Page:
Even ‘Twilight Zone’ Coral Reefs Aren’t Safe from Bleaching

Even ‘Twilight Zone’ Coral Reefs Aren’t Safe from Bleaching

Coral reefs hundreds of feet below the ocean surface aren’t as safe as scientists thought

An underwater view showing recovered corals.

Recovering corals at the Chagos Archipelago.


University of Plymouth

As marine biologist Nicola Foster and her colleagues steered a remote-controlled submersible through the coral reefs of the Indian Ocean’s Chagos Archipelago, they saw corals full of color near the surface. But nearly 300 feet below, in the dimmer and colder waters of what oceanographers call the “twilight zone,” some corals had turned ghostly white, leaving them vulnerable to disease and death.

“It wasn’t something we were expecting to see,” says Foster, who studies deeper-water coral ecosystems called mesophotic reefs at the University of Plymouth in England. Mesophotic reefs would seem to be buffered from rising sea-surface temperatures that blanch higher-up corals. But this team’s 2019 observations, published recently in Nature Communications, show the deepest instance of bleaching ever recorded—suggesting similar reefs are more vulnerable than previously believed.

Bleaching often happens when warming water prompts corals to expel the colorful algae that live in their tissues and help to sustain them. Although surface waters weren’t atypically warm when Foster and her team took their measurements, the twilight zone waters neared 84 degrees Fahrenheit (29 degrees Celsius)—far above the 68- to 75-degree range in which mesophotic corals thrive.

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The researchers realized that bleaching corresponded with the timing of the Indian Ocean Dipole, a climate pattern similar to El Niño. This phenomenon shifts the region’s surface winds and ocean currents, says study co-author Phil Hosegood, a physical oceanographer at the University of Plymouth. Wind and waves stir the upper ocean, keeping it relatively warm and uniform in temperature. But the 2019 dipole deepened this well-mixed upper layer; the thermocline (the slice of ocean that separates warm upper waters from the frigid depths) had plunged deeper than normal. “Those corals were exposed to temperatures that are normally found at the surface,” Hosegood says. Researchers may have missed similar bleaching events in the past by not looking deep enough, he adds.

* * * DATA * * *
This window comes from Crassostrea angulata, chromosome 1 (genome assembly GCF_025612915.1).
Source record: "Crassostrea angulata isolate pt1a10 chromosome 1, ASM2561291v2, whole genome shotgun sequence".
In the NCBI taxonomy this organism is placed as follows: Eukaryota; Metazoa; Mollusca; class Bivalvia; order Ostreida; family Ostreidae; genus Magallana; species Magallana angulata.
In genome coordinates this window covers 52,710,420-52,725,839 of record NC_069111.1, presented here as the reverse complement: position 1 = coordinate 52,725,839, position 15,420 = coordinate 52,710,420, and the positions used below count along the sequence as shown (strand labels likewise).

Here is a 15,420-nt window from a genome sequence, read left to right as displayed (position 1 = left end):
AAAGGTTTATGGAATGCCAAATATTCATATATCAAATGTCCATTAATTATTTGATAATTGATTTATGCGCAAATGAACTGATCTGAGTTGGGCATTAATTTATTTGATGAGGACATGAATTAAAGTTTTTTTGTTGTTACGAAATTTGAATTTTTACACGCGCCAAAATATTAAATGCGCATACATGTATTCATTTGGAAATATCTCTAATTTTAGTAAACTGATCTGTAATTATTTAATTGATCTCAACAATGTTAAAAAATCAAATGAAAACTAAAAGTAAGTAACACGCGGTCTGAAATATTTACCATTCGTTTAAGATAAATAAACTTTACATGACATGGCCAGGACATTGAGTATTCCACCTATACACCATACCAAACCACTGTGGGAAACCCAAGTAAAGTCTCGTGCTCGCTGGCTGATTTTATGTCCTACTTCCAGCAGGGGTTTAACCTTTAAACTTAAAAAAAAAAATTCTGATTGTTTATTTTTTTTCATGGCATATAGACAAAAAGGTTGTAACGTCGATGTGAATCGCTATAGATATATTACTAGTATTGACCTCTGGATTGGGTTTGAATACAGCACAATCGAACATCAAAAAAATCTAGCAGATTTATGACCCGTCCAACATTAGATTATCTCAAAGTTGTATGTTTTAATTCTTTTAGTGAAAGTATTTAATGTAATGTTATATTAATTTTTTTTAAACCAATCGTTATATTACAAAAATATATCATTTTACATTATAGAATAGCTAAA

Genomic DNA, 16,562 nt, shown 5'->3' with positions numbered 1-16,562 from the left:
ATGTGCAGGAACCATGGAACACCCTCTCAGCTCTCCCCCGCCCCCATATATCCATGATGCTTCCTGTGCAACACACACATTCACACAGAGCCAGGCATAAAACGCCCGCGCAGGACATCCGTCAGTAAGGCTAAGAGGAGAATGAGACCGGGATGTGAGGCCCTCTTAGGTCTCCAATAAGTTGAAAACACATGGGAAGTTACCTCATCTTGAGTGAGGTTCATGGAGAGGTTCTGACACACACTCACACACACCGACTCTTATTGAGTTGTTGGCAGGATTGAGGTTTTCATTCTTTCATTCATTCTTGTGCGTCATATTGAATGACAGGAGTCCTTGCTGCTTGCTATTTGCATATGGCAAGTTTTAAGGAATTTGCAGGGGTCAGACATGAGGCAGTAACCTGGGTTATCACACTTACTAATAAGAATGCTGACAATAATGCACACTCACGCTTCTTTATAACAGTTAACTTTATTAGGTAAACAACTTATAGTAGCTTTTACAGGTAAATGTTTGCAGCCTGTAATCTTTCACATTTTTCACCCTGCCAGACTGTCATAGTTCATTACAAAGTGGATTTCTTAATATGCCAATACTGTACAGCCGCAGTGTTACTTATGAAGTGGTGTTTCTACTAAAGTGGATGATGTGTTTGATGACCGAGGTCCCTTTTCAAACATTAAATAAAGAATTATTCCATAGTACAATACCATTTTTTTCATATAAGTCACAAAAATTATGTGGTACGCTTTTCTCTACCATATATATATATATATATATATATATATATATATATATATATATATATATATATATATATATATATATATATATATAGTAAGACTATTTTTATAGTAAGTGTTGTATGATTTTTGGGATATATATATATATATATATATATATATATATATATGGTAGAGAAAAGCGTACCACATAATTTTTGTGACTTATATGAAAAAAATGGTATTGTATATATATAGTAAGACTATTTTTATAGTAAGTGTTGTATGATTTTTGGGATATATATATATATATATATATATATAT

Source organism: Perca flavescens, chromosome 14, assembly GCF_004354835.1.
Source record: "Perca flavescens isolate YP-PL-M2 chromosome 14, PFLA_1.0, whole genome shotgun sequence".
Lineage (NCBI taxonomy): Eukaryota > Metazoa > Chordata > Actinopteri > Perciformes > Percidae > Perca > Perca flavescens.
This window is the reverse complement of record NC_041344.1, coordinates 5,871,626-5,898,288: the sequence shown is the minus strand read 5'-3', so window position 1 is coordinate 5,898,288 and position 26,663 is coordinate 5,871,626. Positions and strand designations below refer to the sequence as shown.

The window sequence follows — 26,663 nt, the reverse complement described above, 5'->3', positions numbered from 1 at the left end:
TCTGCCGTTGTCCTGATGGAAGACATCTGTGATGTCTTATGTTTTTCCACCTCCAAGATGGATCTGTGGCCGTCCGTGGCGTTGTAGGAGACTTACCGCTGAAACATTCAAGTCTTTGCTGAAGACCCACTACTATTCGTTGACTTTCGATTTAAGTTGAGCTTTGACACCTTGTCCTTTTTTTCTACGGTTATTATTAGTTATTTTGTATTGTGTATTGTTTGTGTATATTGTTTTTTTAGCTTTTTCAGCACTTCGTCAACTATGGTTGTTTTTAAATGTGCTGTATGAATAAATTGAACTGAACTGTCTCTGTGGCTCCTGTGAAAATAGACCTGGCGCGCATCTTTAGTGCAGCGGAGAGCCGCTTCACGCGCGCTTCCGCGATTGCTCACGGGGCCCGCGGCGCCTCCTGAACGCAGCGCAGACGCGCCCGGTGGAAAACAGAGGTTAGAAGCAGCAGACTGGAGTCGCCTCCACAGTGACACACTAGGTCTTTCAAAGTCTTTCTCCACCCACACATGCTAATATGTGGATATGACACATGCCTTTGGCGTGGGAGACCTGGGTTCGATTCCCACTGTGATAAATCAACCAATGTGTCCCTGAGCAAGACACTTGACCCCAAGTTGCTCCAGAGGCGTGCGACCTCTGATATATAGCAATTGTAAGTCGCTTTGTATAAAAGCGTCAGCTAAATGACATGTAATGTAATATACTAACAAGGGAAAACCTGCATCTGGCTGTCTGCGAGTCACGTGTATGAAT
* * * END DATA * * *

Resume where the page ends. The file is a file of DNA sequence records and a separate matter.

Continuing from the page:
“This observation is really important,” says Gonzalo Pérez-Rosales, who has studied similar ecosystems as a coral reef ecologist at the Woods Hole Oceanographic Institution, because it suggests mesophotic reefs elsewhere could also be bleaching. For instance, Hosegood says, El Niño may cause similar thermocline deepening in parts of the Pacific.

Fortunately, the corals in this study had largely recovered their color by 2022, Foster notes. But each bleaching stresses the corals and, if prolonged, can starve them. Another Indian Ocean Dipole event had already begun deepening the warm waters in this area by late fall of 2023, Hosegood says. He hopes future studies will reveal the physical processes behind where thermoclines deepen and how long this can last. Future Indian Ocean Dipole patterns are likely to be more severe, he says, noting that data suggest “that these natural cycles are becoming amplified with climate change.”

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